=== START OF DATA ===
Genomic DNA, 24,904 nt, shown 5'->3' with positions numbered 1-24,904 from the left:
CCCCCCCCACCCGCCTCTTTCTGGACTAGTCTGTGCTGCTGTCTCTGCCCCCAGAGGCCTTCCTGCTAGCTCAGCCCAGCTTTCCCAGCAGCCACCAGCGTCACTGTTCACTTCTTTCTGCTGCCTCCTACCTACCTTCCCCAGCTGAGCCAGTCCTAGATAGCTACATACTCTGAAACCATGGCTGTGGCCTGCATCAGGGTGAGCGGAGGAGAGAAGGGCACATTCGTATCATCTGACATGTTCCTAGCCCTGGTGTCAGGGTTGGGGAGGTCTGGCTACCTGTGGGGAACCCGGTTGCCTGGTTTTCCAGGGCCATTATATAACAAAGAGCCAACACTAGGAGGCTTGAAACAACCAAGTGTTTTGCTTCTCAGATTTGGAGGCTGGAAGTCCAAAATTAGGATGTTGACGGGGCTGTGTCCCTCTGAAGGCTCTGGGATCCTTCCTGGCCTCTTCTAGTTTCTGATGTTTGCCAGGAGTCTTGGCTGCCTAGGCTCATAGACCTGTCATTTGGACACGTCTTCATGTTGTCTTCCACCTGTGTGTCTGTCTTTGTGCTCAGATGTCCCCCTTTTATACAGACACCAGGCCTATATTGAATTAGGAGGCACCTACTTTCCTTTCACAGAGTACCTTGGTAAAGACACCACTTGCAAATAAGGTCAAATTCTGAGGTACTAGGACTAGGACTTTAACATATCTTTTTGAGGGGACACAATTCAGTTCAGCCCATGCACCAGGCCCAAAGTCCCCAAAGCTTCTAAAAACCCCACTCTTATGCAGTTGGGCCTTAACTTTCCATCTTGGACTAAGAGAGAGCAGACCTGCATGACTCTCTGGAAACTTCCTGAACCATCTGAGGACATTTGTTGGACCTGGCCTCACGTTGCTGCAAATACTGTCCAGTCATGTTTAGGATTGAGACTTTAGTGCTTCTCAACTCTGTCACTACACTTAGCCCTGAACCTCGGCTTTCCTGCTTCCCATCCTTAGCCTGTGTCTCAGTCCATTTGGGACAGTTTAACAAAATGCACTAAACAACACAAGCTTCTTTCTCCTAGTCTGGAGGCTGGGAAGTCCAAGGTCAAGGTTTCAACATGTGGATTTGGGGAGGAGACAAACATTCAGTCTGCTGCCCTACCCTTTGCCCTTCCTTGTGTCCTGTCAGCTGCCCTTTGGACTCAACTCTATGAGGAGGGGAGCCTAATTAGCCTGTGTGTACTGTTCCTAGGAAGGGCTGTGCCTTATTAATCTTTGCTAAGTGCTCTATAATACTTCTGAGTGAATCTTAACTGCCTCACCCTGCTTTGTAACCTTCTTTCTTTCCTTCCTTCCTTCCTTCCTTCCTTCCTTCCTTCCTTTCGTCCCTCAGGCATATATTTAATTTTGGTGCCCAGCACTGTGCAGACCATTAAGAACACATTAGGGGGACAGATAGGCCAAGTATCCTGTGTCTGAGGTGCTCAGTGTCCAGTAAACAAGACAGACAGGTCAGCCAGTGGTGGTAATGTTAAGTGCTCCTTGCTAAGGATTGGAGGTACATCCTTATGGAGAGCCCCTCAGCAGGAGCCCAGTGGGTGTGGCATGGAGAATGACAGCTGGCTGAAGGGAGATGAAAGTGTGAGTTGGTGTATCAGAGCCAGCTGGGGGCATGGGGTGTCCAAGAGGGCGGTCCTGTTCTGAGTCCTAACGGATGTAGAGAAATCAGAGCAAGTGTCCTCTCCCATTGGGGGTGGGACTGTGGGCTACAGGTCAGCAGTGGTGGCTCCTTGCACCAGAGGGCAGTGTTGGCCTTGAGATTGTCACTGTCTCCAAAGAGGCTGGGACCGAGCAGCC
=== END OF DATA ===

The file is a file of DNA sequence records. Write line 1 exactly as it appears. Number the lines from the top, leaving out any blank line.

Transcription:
Genomic DNA, 24,904 nt, shown 5'->3' with positions numbered 1-24,904 from the left: